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Stripped

Drug tests cost Bulgarian his silver medal

Posted: Tuesday September 19, 2000 12:00 AM
Updated: Thursday November 09, 2000 11:44 AM

  Ivan Ivanov Ivan Ivanov's case is only the latest in a slew of doping cases announced in Sydney. Patrick Herzog/AFP

SYDNEY, Australia (CNNSI.com) - In the first positive drug cases of the Games, a Bulgarian weightlifter was stripped of his silver medal and a hammer thrower from Belarus was kicked out of the Olympics.

Ivan Ivanov, who won the silver in the 56-kilogram (123-pound) weightlifting, was stripped of his medal after testing positive for furosemide, a diuretic, the IOC said.

Ivanov, a gold medalist at the 1992 Barcelona Olympics and former four-time world champion, kissed his barbell after he had clinched the medal Saturday, the first full day of competition.

The other banned athlete was Vadim Devyatovsky, a hammer thrower from Belarus, who tested positive for components of the banned steroid nandrolone in an out-of-competition sample on Sept. 12 in the athletes' village, the IOC said.

Diuretics are used to flush fluid from an athlete's body to reduce weight, but also can be used to mask the presence of other performance-enhancing drugs. Nandrolone builds muscle and helps athletes recover faster in training.

 
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These were the first athletes banned as a result of tests conducted during the games. Several others had been banned as a result of pre-games tests.

IOC medical commission chairman Prince Alexandre de Merode said the expulsions were ordered on the basis of positive results of the "A" samples. In the past, no sanctions were taken until after the backup "B" sample was tested.

The Bulgarian and Belarussian teams have both asked for the "B" samples to be analyzed.

IOC director general Francois Carrard said Ivanov had already left the Olympic village. Devyatosvsky had been scheduled to start competing Saturday.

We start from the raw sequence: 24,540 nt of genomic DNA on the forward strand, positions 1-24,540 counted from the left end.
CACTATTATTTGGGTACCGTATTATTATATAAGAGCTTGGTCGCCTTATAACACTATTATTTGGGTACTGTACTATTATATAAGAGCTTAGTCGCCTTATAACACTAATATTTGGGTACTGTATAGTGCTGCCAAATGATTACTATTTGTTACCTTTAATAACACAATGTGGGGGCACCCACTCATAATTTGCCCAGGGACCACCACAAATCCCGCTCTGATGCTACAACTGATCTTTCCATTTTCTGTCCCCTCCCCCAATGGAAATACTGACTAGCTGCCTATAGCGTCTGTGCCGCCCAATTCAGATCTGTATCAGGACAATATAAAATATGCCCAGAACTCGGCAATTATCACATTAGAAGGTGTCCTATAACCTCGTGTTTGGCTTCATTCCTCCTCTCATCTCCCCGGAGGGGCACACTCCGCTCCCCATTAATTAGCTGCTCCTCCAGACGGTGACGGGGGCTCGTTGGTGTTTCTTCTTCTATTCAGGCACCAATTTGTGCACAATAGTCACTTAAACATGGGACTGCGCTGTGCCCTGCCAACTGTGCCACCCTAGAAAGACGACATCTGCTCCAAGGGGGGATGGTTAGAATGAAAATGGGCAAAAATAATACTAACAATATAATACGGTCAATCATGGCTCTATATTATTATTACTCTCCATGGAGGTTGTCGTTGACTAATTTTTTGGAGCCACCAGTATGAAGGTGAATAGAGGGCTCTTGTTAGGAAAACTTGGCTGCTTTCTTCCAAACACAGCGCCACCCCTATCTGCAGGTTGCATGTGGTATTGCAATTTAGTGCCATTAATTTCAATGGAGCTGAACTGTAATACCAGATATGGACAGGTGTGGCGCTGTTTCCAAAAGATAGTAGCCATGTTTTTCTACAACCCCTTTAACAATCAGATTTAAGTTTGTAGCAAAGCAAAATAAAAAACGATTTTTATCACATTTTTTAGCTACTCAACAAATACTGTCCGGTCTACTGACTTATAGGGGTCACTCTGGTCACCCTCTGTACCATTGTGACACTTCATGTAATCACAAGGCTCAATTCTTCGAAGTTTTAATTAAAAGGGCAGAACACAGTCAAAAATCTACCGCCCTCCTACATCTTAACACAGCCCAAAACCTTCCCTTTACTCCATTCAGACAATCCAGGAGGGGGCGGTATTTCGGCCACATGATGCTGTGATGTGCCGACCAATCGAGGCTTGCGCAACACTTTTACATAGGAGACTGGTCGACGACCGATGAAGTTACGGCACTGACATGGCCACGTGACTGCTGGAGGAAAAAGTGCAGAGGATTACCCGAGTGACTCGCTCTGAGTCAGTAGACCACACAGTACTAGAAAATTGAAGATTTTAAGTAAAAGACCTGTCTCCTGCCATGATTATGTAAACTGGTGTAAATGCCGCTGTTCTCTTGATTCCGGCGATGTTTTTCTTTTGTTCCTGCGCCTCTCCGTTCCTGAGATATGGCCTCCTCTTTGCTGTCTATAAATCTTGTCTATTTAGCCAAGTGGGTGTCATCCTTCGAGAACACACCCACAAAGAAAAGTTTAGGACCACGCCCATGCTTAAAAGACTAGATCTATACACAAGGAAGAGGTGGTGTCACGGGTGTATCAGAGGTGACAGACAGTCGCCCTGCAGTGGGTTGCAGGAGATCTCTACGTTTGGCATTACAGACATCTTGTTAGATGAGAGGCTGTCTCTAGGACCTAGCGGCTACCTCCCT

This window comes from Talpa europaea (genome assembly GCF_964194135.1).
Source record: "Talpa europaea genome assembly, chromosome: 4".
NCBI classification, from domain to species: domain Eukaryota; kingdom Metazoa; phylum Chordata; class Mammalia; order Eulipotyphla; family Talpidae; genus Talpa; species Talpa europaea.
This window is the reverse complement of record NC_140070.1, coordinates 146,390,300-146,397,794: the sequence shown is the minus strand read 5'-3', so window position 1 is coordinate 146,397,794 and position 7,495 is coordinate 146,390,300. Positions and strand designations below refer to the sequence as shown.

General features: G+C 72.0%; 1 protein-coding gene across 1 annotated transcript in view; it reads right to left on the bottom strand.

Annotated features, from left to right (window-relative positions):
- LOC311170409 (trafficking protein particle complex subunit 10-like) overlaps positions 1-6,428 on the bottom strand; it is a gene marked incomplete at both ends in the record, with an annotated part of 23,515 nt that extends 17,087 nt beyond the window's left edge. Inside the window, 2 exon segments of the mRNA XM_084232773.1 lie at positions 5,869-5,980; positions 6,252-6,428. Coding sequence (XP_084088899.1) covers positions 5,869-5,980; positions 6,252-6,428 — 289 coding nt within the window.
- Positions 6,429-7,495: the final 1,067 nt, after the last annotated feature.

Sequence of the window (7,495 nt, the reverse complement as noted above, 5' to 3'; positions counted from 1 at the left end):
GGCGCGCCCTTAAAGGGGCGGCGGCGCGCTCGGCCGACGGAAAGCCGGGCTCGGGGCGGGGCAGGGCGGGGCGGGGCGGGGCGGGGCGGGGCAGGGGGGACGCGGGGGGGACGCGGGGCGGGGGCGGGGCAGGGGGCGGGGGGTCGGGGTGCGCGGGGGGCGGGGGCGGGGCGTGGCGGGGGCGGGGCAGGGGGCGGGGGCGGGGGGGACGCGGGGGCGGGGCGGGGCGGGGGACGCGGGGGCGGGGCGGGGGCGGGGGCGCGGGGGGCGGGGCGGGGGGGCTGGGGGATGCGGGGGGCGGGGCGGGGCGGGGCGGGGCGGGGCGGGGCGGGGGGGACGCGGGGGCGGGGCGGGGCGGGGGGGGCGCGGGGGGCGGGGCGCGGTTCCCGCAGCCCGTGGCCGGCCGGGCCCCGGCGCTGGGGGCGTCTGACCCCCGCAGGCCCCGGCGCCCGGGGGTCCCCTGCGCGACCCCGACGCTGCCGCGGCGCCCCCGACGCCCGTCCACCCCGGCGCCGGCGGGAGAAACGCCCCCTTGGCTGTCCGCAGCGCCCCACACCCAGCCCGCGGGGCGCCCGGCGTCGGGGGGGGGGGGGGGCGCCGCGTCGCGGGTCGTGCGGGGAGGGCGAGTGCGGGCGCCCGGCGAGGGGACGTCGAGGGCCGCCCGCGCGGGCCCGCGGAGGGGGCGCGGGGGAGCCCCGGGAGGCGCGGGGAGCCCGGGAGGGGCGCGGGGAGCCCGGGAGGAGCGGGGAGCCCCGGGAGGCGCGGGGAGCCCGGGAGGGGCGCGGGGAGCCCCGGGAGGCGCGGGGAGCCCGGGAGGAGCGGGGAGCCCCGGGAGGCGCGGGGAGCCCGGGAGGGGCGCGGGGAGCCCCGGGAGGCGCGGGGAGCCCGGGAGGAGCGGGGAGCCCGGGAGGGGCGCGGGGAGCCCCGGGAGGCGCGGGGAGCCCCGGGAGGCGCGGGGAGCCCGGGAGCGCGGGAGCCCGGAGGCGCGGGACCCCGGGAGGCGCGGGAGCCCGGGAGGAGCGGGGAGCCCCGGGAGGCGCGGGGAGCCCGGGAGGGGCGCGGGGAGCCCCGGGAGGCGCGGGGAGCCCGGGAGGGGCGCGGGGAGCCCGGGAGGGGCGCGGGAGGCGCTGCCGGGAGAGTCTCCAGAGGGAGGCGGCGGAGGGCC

With Ivanov stripped of the weightlifting silver, the standings were revised. The original third-place finisher, Wu Wenxiong of China, moved up to take the silver, while China's Zhang Xiangxiang was elevated from fourth place to the bronze.

Carrard said officials were considering arranging a new medal ceremony.

Ivanov, 29, was the Olympic champion at 1141/2 pounds in 1992 in Barcelona. He won gold at the world championships in 1989, '90, '91 and '93.

Devyatovsky, 23, finished second in the hammer at the junior world championships in 1996. This season, he has improved his performance from 251 feet-101/2 inches to 266-11.

The IOC tests were the first drug positives from the games themselves but only the latest in a slew of doping cases announced in Sydney, where more drug tests will be conducted than ever before.

De Merode said 13 athletes have been suspended for failing tests prior and during the games so far.

On Tuesday night, Alexander Bagach of Ukraine, the 1999 world indoor shot put champion and 1996 Olympic bronze medalist, was suspended by international track officials for testing positive for steroids for a third time.

Simon Kemboi, a member of the Kenyan 1,600-meter relay team, also was suspended for testing positive for steroids.

Neither will be allowed to compete in Sydney.

The ruling council of the International Amateur Athletic Federation announced those suspensions after an eight-hour meeting.

The World Anti-Doping Agency, a new international arm of Olympic sports designed to conduct uniform out-of-competition testing, also reported a positive steroid test to Nigerian 800-meter runner Dupe Osime.

She was among 45 Nigerian athletes initially chosen for the country's provisional Olympic team but was not among the 30 brought to Sydney.

Weightlifting has been filled with pre-games cases. The International Weightlifting Federation kicked out the seven-member Romanian team Sunday because three lifters -- including two on the Olympic team -- had failed drug tests this year.

But the federation lifted the ban on the five "clean" lifters the next day after the Romanian Olympic Committee agreed to pay a $50,000 fine. Such a waiver is included in the IWF's rules.

The decision led to widespread confusion, with the IOC medical director declaring at one point that Romania couldn't buy its way back. Later, after a frantic round of phone calls and meetings, the reinstatement was accepted.

WADA tests have found at least nine suspected positives out of 20 "elevated" results since last April.

The Associated Press contributed to this report.


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